NASA’s Treasure Map for Water Ice on Mars – Jet Propulsion Laboratory

NASA has big plans for returning
astronauts to the Moon
in 2024, a stepping stone on the path to sending humans
to Mars. But where should the first people on the Red Planet land?

A new paper published in Geophysical Research Letters will
help by providing a map of water ice believed to be as little as an inch (2.5
centimeters) below the surface.

Water ice will be a key consideration for any potential
landing site. With little room to spare aboard a spacecraft, any human missions
to Mars will have to harvest what’s already available for drinking water and
making rocket fuel.

NASA calls this concept “in situ resource
utilization,” and it’s an important factor in selecting human landing
sites on Mars. Satellites orbiting Mars are essential in helping scientists
determine the best places for building the first Martian research station. The
authors of the new paper make use of data from two of those spacecraft, NASA’s
Mars Reconnaissance Orbiter (MRO) and Mars Odyssey orbiter, to locate water ice
that could potentially be within reach of astronauts on the Red Planet.

“You wouldn’t need a backhoe to dig up this ice. You
could use a shovel,” said the paper’s lead author, Sylvain Piqueux of
NASA’s Jet Propulsion Laboratory in Pasadena, California. “We’re
continuing to collect data on buried ice on Mars, zeroing in on the best places
for astronauts to land.”

Buried Treasure on
Mars

Liquid water can’t last in the thin air of Mars; with so
little air pressure, it evaporates from a solid to a gas when exposed to the
atmosphere.

Martian water ice is locked away underground throughout
the planet’s mid-latitudes. These regions near the poles have been studied by
NASA’s Phoenix lander, which scraped up ice, and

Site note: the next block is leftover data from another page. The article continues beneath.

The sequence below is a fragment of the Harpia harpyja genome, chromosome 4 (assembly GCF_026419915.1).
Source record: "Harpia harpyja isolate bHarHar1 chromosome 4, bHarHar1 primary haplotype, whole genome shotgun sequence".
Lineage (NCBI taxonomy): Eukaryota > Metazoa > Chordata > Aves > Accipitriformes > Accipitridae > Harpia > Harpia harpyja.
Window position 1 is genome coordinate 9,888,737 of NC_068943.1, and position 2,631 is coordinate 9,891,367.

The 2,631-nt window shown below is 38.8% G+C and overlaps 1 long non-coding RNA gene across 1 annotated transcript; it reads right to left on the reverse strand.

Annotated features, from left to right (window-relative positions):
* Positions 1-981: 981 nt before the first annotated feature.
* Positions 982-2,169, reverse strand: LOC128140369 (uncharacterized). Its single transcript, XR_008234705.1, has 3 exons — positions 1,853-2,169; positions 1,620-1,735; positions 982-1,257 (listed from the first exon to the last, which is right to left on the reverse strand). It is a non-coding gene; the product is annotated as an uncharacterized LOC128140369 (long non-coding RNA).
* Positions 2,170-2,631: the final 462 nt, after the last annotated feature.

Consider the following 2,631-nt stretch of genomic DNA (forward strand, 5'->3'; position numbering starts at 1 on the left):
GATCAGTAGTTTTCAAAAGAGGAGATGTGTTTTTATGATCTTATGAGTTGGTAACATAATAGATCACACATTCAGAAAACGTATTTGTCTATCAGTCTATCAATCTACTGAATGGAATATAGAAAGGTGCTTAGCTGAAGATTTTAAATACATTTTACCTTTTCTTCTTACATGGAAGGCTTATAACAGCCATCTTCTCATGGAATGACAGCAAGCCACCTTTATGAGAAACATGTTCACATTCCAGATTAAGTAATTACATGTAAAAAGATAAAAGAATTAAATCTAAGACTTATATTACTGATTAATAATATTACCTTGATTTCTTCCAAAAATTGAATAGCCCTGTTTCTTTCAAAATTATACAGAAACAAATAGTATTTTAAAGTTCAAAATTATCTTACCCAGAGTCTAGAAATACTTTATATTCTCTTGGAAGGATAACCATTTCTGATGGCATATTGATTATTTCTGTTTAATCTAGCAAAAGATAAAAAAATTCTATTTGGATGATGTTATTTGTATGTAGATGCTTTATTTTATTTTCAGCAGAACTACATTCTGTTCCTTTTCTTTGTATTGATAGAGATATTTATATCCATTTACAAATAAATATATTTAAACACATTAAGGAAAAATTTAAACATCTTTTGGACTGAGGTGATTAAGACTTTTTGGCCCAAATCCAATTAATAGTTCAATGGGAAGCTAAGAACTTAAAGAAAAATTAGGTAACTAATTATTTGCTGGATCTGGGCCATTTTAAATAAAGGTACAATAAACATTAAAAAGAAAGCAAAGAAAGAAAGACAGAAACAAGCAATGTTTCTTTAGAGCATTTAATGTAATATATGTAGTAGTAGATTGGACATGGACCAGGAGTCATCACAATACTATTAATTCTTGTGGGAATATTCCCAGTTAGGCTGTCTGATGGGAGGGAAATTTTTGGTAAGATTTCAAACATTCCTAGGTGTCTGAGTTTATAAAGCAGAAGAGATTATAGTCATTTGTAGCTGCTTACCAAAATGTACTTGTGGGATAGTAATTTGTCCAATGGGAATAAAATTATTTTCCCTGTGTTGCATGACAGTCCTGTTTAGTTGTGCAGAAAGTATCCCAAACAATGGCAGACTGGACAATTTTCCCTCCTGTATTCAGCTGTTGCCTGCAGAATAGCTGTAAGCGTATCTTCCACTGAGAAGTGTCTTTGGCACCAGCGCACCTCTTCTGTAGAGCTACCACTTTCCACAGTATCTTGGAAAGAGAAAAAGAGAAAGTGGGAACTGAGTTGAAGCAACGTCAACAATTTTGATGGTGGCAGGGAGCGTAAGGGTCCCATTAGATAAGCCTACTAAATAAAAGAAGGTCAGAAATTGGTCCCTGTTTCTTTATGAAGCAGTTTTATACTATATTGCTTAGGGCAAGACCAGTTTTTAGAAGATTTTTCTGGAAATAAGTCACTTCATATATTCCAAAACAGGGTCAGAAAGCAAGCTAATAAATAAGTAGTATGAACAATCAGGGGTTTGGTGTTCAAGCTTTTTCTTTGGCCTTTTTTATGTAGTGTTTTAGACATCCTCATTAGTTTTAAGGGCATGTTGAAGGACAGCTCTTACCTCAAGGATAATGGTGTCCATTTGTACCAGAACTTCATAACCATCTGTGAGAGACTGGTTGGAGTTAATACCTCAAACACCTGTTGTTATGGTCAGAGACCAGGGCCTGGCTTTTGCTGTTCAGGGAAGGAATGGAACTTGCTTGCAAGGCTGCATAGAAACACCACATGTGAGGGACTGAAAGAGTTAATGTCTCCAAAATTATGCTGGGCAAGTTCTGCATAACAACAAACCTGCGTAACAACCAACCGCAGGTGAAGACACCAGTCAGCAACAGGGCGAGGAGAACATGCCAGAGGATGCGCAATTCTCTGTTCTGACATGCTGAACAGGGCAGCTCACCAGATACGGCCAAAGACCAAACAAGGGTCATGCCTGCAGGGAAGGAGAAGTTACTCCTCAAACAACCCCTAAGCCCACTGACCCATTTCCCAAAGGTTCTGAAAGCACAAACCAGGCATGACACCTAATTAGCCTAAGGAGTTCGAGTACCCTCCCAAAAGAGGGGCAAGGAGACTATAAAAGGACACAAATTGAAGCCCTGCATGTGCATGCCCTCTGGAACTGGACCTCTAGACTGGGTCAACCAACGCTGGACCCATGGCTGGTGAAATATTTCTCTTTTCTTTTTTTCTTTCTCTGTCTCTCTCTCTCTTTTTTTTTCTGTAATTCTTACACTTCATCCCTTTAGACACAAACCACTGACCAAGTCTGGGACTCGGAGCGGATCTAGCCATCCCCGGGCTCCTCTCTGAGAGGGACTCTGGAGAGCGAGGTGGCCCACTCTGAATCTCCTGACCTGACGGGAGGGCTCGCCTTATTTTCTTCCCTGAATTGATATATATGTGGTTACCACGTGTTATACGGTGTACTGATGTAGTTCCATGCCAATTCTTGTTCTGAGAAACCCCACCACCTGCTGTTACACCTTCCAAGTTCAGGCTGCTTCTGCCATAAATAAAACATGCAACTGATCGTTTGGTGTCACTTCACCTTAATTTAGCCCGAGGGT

MRO, which has taken many images from space of meteor impacts that have
excavated this ice
. To find ice that astronauts could easily dig up, the
study’s authors relied on two heat-sensitive instruments: MRO’s Mars Climate
Sounder and the Thermal Emission Imaging System (THEMIS) camera on Mars Odyssey.

Why use heat-sensitive instruments when looking for ice? Buried
water ice changes the temperature of the Martian surface. The study’s authors
cross-referenced temperatures suggestive of ice with other data, such as
reservoirs of ice detected by radar or seen after meteor impacts. Data from
Odyssey’s Gamma Ray Spectrometer, which is tailor-made for mapping water ice
deposits, were also useful.

As expected, all these data suggest a trove of water ice
throughout the Martian poles and mid-latitudes. But the map reveals
particularly shallow deposits that future mission planners may want to study
further.

Picking a Landing
Site

While there are lots of places on Mars scientists would
like to visit, few would make practical landing sites for astronauts. Most
scientists have homed in on the northern and southern mid-latitudes, which have
more plentiful sunlight and warmer temperatures than the poles. But there’s a
heavy preference for landing in the northern hemisphere, which is generally
lower in elevation and provides more atmosphere to slow a landing spacecraft.

A large portion of a region called Arcadia Planitia is the
most tempting target in the northern hemisphere. The map shows lots of blue and
purple in this region, representing water ice less than one foot (30
centimeters) below the surface; warm colors are over two feet (60 centimeters)
deep. Sprawling black zones on the map represent areas where a landing
spacecraft would sink into fine dust.

What’s Next?

Piqueux is planning a comprehensive campaign to continue
studying buried ice across different seasons, watching how the abundance of
this resource changes over time.

“The more we look for
near-surface ice, the more we find,” said MRO Deputy Project Scientist
Leslie Tamppari of JPL. “Observing Mars with multiple spacecraft over the
course of years continues to provide us with new ways of discovering this
ice.”

JPL manages the MRO and Mars Odyssey missions for NASA’s Science
Mission Directorate in Washington. Lockheed Martin Space in Denver built both orbiters.
JPL built and operates the Mars Climate Sounder instrument. THEMIS was
built and is operated by Arizona State University in Tempe. The Gamma Ray
Spectrometer was built and is operated by the University of Arizona in Tucson.

News Media Contact

Andrew Good
Jet Propulsion Laboratory, Pasadena, Calif.
818-393-2433
andrew.c.good@jpl.nasa.gov

Alana Johnson
NASA Headquarters, Washington
202-358-1501
alana.r.johnson@nasa.gov

2019-245